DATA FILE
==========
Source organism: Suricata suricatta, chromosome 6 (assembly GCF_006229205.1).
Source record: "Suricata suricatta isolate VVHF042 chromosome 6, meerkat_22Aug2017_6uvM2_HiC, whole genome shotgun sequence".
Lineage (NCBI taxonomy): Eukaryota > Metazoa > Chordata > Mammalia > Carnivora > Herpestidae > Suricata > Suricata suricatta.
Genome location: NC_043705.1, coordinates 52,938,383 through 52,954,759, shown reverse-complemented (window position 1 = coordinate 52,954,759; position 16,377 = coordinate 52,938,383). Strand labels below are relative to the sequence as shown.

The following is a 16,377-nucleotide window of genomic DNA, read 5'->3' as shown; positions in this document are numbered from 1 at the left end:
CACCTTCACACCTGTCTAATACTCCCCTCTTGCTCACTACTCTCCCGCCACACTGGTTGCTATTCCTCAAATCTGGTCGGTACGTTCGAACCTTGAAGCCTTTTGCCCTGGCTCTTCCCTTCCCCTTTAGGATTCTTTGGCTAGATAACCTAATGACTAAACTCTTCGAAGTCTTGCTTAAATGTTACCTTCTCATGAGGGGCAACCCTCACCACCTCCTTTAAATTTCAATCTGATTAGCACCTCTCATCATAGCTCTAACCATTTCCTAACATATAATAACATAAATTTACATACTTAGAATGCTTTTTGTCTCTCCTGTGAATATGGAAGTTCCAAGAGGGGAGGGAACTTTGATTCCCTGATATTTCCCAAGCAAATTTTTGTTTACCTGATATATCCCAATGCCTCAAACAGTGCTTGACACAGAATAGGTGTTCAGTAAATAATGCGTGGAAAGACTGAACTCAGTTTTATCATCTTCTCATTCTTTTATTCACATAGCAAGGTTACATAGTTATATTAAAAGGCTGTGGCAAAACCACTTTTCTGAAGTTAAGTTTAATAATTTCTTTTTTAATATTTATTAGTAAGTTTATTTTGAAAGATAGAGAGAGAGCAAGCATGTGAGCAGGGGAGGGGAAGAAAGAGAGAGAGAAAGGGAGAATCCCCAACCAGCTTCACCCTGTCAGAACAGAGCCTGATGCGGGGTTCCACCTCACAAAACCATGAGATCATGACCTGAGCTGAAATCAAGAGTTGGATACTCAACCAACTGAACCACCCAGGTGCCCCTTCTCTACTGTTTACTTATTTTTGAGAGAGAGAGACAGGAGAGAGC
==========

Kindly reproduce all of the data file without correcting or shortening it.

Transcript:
Source organism: Suricata suricatta, chromosome 6 (assembly GCF_006229205.1).
Source record: "Suricata suricatta isolate VVHF042 chromosome 6, meerkat_22Aug2017_6uvM2_HiC, whole genome shotgun sequence".
Lineage (NCBI taxonomy): Eukaryota > Metazoa > Chordata > Mammalia > Carnivora > Herpestidae > Suricata > Suricata suricatta.
Genome location: NC_043705.1, coordinates 52,938,383 through 52,954,759, shown reverse-complemented (window position 1 = coordinate 52,954,759; position 16,377 = coordinate 52,938,383). Strand labels below are relative to the sequence as shown.

The following is a 16,377-nucleotide window of genomic DNA, read 5'->3' as shown; positions in this document are numbered from 1 at the left end:
CACCTTCACACCTGTCTAATACTCCCCTCTTGCTCACTACTCTCCCGCCACACTGGTTGCTATTCCTCAAATCTGGTCGGTACGTTCGAACCTTGAAGCCTTTTGCCCTGGCTCTTCCCTTCCCCTTTAGGATTCTTTGGCTAGATAACCTAATGACTAAACTCTTCGAAGTCTTGCTTAAATGTTACCTTCTCATGAGGGGCAACCCTCACCACCTCCTTTAAATTTCAATCTGATTAGCACCTCTCATCATAGCTCTAACCATTTCCTAACATATAATAACATAAATTTACATACTTAGAATGCTTTTTGTCTCTCCTGTGAATATGGAAGTTCCAAGAGGGGAGGGAACTTTGATTCCCTGATATTTCCCAAGCAAATTTTTGTTTACCTGATATATCCCAATGCCTCAAACAGTGCTTGACACAGAATAGGTGTTCAGTAAATAATGCGTGGAAAGACTGAACTCAGTTTTATCATCTTCTCATTCTTTTATTCACATAGCAAGGTTACATAGTTATATTAAAAGGCTGTGGCAAAACCACTTTTCTGAAGTTAAGTTTAATAATTTCTTTTTTAATATTTATTAGTAAGTTTATTTTGAAAGATAGAGAGAGAGCAAGCATGTGAGCAGGGGAGGGGAAGAAAGAGAGAGAGAAAGGGAGAATCCCCAACCAGCTTCACCCTGTCAGAACAGAGCCTGATGCGGGGTTCCACCTCACAAAACCATGAGATCATGACCTGAGCTGAAATCAAGAGTTGGATACTCAACCAACTGAACCACCCAGGTGCCCCTTCTCTACTGTTTACTTATTTTTGAGAGAGAGAGACAGGAGAGAGC